I was working as a lighting technician backstage at a Parisian fashion show when the smell of burning drew my attention. One of the racks of designer clothing had somehow caught fire beneath the hot lamps. Among them had been the wedding dress intended as the star of the show.
I’d hung those lights; when the designer’s grabbed my arm I knew I was in deep trouble. He offered me a deal – either I would stand in for the dress and in return he’d forget this ever happened, or I’d never work in fashion again. I was so rattled I just signed everything they put in front of me, and was whisked away to a machine. The Fabricator. They programmed in the designs and a second later, Ping!, out I popped, my body transformed into the very dress that had been destroyed seconds ago.
They carried me, now little more than a series of rings of white fur, to the model that was to wear me. She was beautiful; high cheekbones, full lips, six foot tall… Okay, maybe the last one was unusual even for a model, but I was starting to think that being draped over her might not be so bad.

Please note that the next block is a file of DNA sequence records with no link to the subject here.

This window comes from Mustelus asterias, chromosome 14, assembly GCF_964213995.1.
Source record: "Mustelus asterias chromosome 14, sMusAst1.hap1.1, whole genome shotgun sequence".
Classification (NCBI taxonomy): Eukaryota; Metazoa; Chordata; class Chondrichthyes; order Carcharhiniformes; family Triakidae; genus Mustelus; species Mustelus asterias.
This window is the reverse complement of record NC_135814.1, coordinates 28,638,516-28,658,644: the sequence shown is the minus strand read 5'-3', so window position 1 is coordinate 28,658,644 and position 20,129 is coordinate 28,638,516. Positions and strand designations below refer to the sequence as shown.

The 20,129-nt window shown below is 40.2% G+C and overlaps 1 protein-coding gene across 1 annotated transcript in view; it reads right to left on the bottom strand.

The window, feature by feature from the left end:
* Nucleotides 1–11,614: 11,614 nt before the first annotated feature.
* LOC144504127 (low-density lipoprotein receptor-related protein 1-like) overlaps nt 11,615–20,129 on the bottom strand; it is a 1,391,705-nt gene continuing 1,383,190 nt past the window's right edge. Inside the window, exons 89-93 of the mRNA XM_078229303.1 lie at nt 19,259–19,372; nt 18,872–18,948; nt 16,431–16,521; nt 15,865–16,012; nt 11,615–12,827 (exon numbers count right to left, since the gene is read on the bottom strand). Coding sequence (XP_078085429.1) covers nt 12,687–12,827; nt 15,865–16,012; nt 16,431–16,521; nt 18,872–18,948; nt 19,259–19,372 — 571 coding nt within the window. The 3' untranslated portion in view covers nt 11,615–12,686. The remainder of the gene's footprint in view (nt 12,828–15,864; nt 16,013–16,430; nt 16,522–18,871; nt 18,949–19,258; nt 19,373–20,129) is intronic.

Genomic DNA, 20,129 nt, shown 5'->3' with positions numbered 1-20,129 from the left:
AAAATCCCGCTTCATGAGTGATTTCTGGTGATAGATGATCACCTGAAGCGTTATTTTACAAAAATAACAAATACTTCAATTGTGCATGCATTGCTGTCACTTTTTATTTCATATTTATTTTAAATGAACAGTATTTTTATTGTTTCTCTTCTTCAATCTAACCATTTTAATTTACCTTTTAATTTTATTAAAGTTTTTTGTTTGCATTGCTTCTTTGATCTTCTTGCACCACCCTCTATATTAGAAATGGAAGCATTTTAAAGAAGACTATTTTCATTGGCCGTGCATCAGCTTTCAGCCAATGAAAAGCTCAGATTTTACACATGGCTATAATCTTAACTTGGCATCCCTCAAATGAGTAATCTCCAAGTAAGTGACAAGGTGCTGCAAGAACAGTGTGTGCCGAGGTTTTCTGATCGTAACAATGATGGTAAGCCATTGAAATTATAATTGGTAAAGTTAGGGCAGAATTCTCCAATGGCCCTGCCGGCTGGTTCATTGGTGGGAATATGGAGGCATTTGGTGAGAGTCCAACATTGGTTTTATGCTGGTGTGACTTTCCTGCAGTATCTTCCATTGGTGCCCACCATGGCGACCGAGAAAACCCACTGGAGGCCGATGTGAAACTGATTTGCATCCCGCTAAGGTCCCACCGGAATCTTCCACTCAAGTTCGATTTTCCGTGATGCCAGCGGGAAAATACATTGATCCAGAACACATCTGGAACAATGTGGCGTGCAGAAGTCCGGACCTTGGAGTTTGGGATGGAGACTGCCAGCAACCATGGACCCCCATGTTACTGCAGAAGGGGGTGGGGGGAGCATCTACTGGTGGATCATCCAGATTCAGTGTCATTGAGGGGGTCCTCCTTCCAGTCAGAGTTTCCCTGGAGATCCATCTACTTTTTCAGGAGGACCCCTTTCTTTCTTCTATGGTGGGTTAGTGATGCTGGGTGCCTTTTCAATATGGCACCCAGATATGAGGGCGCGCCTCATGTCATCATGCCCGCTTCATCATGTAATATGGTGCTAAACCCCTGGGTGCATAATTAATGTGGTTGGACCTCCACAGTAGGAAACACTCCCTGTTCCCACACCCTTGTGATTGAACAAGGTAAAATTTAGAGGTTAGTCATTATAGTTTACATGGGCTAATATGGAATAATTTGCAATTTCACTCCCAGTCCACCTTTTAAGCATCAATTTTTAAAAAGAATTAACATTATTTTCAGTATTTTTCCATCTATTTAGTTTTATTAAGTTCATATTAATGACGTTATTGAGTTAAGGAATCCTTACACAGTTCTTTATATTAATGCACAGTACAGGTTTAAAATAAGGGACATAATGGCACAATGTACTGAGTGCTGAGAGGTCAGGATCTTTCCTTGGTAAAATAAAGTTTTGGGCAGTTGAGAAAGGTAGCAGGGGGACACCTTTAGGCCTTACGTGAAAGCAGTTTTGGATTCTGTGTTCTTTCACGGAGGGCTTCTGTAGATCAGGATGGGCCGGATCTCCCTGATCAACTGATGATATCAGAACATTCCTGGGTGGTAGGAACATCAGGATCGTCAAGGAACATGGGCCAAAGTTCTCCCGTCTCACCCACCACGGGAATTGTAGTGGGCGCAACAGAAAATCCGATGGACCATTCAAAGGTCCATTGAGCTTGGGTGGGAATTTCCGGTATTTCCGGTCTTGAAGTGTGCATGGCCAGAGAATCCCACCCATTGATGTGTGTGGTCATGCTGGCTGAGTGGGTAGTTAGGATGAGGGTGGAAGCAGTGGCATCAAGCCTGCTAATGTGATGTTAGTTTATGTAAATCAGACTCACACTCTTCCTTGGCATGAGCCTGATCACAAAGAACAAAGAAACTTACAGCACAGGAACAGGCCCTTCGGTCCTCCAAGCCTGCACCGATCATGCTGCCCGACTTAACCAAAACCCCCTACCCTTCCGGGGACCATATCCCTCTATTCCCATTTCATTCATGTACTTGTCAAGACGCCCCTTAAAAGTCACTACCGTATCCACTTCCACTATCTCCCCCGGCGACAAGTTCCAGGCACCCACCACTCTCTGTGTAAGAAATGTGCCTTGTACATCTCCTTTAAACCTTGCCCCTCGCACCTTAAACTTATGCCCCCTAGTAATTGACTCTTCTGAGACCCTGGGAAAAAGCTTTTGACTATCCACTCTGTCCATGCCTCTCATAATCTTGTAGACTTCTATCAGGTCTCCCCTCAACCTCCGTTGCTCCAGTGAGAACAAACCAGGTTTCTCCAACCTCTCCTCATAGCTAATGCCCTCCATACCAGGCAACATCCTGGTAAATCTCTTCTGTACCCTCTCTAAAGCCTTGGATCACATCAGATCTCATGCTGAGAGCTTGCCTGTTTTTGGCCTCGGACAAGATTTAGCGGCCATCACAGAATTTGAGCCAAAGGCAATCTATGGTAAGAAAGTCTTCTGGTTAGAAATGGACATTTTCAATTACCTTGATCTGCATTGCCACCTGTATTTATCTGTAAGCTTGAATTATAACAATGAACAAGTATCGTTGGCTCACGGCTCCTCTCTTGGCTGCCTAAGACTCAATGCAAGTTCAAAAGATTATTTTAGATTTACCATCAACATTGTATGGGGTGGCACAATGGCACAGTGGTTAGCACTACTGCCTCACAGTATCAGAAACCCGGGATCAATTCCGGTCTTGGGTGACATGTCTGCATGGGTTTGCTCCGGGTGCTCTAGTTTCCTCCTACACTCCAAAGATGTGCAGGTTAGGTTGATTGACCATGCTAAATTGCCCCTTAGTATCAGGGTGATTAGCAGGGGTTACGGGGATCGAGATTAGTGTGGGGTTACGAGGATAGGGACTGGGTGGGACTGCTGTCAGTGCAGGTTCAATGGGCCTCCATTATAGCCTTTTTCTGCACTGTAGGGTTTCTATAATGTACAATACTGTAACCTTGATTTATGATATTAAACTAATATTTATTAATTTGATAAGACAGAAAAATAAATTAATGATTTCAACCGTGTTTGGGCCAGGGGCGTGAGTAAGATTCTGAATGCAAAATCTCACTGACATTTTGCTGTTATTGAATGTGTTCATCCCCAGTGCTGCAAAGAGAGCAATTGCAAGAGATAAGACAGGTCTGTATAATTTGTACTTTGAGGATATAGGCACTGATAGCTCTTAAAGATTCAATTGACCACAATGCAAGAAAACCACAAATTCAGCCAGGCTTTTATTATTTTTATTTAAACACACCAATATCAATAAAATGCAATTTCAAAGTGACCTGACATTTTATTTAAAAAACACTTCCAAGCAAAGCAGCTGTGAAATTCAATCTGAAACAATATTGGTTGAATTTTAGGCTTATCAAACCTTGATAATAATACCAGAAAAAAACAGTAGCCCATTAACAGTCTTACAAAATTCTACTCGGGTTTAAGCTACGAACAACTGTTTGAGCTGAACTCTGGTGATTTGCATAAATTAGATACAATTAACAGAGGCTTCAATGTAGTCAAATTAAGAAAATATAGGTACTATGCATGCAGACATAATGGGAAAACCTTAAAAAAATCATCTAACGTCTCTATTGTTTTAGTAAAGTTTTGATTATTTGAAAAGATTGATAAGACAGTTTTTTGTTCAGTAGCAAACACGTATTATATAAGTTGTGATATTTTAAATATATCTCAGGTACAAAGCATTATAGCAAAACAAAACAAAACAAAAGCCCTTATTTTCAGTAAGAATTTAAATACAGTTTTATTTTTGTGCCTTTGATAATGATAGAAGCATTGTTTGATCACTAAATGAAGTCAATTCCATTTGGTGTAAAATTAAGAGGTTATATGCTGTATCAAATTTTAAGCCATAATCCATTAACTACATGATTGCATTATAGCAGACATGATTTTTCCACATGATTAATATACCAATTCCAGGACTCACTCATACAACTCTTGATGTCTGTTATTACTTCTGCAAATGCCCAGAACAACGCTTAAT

She began to undress. Somehow I managed to squirm out of the hands carrying me and began to wriggle towards the door. The model, now naked, grabbed me and slid… his body into me. With my body now stretched tight over his slender form, my struggles became useless.
So there I was, on the catwalk of a fashion show. Afterwards, they told me there was no such thing as Defabricator. However the Fabricator was perfectly capable of remodelling me as any other item of clothing; I would continue to “work” for them, remolded and remolded to their designs. Among designers, I was to be a collectors item, a status symbol, a tool. As they pointed out, nowhere in the contract did it say I’d continue to work in fashion as a human.